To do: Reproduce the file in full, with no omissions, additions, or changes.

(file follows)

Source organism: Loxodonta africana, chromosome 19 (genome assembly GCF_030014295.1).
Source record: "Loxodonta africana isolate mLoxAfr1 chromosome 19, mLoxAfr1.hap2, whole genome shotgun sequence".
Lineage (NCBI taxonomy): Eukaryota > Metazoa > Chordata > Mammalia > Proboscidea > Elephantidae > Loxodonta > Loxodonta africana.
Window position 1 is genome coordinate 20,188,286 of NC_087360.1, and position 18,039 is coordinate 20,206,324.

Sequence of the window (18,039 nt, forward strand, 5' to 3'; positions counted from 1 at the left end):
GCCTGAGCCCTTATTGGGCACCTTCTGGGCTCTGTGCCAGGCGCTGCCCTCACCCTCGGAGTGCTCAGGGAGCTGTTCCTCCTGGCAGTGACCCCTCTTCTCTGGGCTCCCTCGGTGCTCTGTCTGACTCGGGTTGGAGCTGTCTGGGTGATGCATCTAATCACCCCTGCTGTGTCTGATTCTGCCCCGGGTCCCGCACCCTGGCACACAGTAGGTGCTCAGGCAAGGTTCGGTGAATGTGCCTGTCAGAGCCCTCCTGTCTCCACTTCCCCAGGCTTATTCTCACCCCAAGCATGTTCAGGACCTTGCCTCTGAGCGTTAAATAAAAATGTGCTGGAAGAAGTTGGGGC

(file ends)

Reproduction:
Source organism: Loxodonta africana, chromosome 19 (genome assembly GCF_030014295.1).
Source record: "Loxodonta africana isolate mLoxAfr1 chromosome 19, mLoxAfr1.hap2, whole genome shotgun sequence".
Lineage (NCBI taxonomy): Eukaryota > Metazoa > Chordata > Mammalia > Proboscidea > Elephantidae > Loxodonta > Loxodonta africana.
Window position 1 is genome coordinate 20,188,286 of NC_087360.1, and position 18,039 is coordinate 20,206,324.

Sequence of the window (18,039 nt, forward strand, 5' to 3'; positions counted from 1 at the left end):
GCCTGAGCCCTTATTGGGCACCTTCTGGGCTCTGTGCCAGGCGCTGCCCTCACCCTCGGAGTGCTCAGGGAGCTGTTCCTCCTGGCAGTGACCCCTCTTCTCTGGGCTCCCTCGGTGCTCTGTCTGACTCGGGTTGGAGCTGTCTGGGTGATGCATCTAATCACCCCTGCTGTGTCTGATTCTGCCCCGGGTCCCGCACCCTGGCACACAGTAGGTGCTCAGGCAAGGTTCGGTGAATGTGCCTGTCAGAGCCCTCCTGTCTCCACTTCCCCAGGCTTATTCTCACCCCAAGCATGTTCAGGACCTTGCCTCTGAGCGTTAAATAAAAATGTGCTGGAAGAAGTTGGGGC